Across the nation, an increased number of patent cases are requiring a larger and larger portion of the courts’ time, creating a backlog of cases.
But in the U.S. District Court for the Western District of Pennsylvania, the use of special masters in patent cases may serve as a model to help streamline and improve the patent litigation process in the United States.
In 2011, the director of the Administrative Office of the U.S. Courts selected 14 district courts, including the Western District of Pennsylvania, to participate in a new patent pilot program. The 10-year program is designed to improve expertise in patent cases. To participate, each district court must have at least three judges who have requested to hear patent cases. Patent cases are then randomly assigned to judges, and the program analyzes the differences in reversal rates and disposition times between designated patent and nonpatent judges. The Western District was eligible to participate in the program because it has had local patent rules, which provide a special framework for the procedures in patent cases, in place since April 1, 2005.
With both the pilot program and local rules in effect, the Western District has seen its patent docket grow, and an increasing number of cases include court-appointed special masters to help judges understand the technological or scientific complexities present in many patent cases. The patent pilot program will carefully study this unique context for using special masters.
The appointment of a special master must follow Federal Rule of Civil Procedure 53(b). The appointing order must direct the master to proceed with all reasonable diligence and must state:
• The master’s duties, including any investigation or enforcement duties, and any limits on the master’s authority under Rule 53(c).
• The circumstances, if any, in which the master may communicate ex parte with the court or a party.
• The nature of the materials to be preserved and filed as the record of the master’s activities.
• The time limits, method of filing the record, other procedures and standards for reviewing the master’s orders, findings and recommendations.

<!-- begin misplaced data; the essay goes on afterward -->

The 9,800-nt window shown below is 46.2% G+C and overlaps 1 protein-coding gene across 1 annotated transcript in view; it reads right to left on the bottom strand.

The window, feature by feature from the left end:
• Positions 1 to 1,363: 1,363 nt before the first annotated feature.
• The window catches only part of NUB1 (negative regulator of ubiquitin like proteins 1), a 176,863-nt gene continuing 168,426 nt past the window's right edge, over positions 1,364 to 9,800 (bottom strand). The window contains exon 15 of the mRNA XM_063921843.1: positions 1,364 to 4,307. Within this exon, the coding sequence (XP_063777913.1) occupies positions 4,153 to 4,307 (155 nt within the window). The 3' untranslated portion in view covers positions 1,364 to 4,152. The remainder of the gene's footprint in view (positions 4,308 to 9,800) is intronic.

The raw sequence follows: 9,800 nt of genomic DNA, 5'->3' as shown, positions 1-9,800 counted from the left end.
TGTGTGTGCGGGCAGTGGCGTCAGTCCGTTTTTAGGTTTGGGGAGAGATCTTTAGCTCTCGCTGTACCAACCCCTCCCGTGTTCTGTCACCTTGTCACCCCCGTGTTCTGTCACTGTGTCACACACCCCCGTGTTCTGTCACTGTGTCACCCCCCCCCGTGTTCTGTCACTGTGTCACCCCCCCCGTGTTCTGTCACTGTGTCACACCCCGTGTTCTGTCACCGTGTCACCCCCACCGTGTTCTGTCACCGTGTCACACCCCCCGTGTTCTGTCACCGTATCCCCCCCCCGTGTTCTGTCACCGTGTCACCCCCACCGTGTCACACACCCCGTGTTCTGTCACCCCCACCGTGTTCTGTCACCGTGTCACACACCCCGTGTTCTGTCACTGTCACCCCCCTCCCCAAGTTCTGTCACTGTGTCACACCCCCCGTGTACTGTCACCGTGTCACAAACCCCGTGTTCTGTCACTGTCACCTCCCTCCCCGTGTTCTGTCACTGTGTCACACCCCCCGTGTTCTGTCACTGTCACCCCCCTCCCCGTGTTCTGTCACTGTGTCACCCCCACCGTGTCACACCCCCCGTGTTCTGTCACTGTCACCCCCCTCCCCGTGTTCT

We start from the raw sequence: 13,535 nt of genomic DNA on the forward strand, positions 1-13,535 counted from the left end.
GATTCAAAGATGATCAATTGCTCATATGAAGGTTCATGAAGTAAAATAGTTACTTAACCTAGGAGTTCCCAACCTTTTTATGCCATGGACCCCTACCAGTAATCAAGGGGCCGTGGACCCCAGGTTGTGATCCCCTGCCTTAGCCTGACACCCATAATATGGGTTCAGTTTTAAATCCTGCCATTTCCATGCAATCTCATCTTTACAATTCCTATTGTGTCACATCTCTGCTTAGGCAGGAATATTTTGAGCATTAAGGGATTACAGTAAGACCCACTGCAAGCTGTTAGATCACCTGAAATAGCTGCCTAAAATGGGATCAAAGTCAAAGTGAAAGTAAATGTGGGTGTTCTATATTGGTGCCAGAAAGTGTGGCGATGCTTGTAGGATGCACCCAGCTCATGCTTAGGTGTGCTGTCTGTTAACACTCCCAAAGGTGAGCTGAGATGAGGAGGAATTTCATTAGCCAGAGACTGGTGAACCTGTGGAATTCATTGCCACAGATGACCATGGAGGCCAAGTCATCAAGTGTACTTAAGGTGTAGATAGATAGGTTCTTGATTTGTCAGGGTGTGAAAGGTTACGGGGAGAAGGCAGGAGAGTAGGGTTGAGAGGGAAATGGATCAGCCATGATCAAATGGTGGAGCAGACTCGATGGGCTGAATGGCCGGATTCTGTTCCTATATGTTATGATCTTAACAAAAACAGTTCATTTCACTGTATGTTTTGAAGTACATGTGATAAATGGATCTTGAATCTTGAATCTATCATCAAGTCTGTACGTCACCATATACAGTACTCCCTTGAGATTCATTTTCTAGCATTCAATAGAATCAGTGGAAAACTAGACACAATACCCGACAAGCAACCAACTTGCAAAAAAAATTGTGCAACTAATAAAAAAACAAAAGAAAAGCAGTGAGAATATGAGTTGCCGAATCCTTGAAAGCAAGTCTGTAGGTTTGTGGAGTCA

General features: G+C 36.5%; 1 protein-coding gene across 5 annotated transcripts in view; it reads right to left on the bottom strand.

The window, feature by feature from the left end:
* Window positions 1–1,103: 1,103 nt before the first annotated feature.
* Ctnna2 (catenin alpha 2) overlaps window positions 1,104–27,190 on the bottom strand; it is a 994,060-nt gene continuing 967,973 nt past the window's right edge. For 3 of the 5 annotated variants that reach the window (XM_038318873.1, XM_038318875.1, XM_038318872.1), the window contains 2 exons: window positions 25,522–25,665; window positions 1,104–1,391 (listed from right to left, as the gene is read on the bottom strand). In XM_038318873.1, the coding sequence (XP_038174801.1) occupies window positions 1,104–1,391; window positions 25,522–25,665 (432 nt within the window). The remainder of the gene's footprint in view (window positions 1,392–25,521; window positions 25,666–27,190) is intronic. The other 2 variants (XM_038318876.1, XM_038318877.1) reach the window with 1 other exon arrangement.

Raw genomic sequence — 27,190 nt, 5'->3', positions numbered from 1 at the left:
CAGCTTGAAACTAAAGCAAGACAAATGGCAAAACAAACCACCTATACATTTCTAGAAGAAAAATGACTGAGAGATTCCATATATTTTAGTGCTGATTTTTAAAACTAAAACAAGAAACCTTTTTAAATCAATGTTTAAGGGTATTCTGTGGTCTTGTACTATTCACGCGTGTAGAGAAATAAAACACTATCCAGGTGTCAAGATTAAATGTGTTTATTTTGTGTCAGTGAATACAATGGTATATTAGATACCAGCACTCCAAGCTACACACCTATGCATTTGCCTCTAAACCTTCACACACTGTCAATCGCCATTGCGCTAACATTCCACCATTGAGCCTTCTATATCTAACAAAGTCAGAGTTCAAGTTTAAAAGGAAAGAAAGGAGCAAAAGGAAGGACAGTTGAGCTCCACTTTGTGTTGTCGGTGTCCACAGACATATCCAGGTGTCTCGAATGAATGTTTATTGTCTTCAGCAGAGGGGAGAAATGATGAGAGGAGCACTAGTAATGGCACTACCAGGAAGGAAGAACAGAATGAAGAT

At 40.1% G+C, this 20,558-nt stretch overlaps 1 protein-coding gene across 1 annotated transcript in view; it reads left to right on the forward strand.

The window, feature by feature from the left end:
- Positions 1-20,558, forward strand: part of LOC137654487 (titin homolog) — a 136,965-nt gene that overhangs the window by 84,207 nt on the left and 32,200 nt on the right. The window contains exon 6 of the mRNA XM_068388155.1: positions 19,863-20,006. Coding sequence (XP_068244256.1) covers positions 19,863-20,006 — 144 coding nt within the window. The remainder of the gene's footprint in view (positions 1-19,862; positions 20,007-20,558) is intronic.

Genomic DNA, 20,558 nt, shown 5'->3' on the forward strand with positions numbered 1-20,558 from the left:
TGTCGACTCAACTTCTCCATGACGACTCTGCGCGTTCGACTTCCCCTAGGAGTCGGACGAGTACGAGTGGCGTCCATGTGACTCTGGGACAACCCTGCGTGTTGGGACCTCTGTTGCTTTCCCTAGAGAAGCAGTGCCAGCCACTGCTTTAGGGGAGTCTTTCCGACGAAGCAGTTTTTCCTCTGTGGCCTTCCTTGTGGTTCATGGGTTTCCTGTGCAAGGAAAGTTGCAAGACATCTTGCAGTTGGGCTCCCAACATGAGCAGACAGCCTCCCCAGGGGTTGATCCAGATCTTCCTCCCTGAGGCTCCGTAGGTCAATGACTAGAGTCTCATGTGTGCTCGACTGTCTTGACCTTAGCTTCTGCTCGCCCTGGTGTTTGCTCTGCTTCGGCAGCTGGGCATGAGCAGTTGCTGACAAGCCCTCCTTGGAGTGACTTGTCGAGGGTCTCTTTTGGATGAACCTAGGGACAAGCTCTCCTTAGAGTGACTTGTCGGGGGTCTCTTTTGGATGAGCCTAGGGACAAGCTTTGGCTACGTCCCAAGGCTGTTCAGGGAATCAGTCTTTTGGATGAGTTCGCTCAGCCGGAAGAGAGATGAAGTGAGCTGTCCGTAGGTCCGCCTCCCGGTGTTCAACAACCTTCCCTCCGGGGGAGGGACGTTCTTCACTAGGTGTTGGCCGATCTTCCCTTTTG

• The basis, terms and procedure for fixing the master’s compensation under Rule 53(g).
According to the advisory committee notes for FRCP 53, the “court’s responsibility to interpret patent claims as a matter of law, for example, may be greatly assisted by appointing a master who has expert knowledge of the field in which the patent operates.” As such, there are advantages in using a special master in patent law. The initial report and recommendation by a special master can streamline and accelerate the judicial process. At the same time, because a master’s findings are reviewed de novo, the court retains the ability to be involved in the process.
For the Western District, where the local patent rules create deadlines for various pretrial submissions and proceedings, including for a claim construction, also known as a Markman hearing, a master can assist in moving the case forward in an expedited manner — and, for claim construction hearings, the court often sets deadlines on when the master is required to issue a report and recommendation.
The benefits of using a special master were confirmed in a 2009 report by Jay P. Kesan and Gwendolyn G. Ball called “A Study of the Role and Impact of Special Masters in Patent Cases” that was issued in response to a request from the Federal Judicial Center to perform a study of the use of special masters in patent litigation. The study analyzed the 116 patent cases terminated in 2005 and 2006 that involved a special master. In the 28 cases where a master issued a report and recommendation, the study found that the recommendations were adopted without change 22 times. The recommendations were adopted with modifications in five cases, and in only one case was the report rejected. It further found that “the appeal rate among cases in which special masters were employed was half that of other complex patent cases” and also that “the reversal rate is also lower for patent cases with special masters when compared to the reversal rate for all complex patent cases.”
In the Western District, special masters have been used in varying roles in patent cases. The following cases provide some examples as to the nature of such use: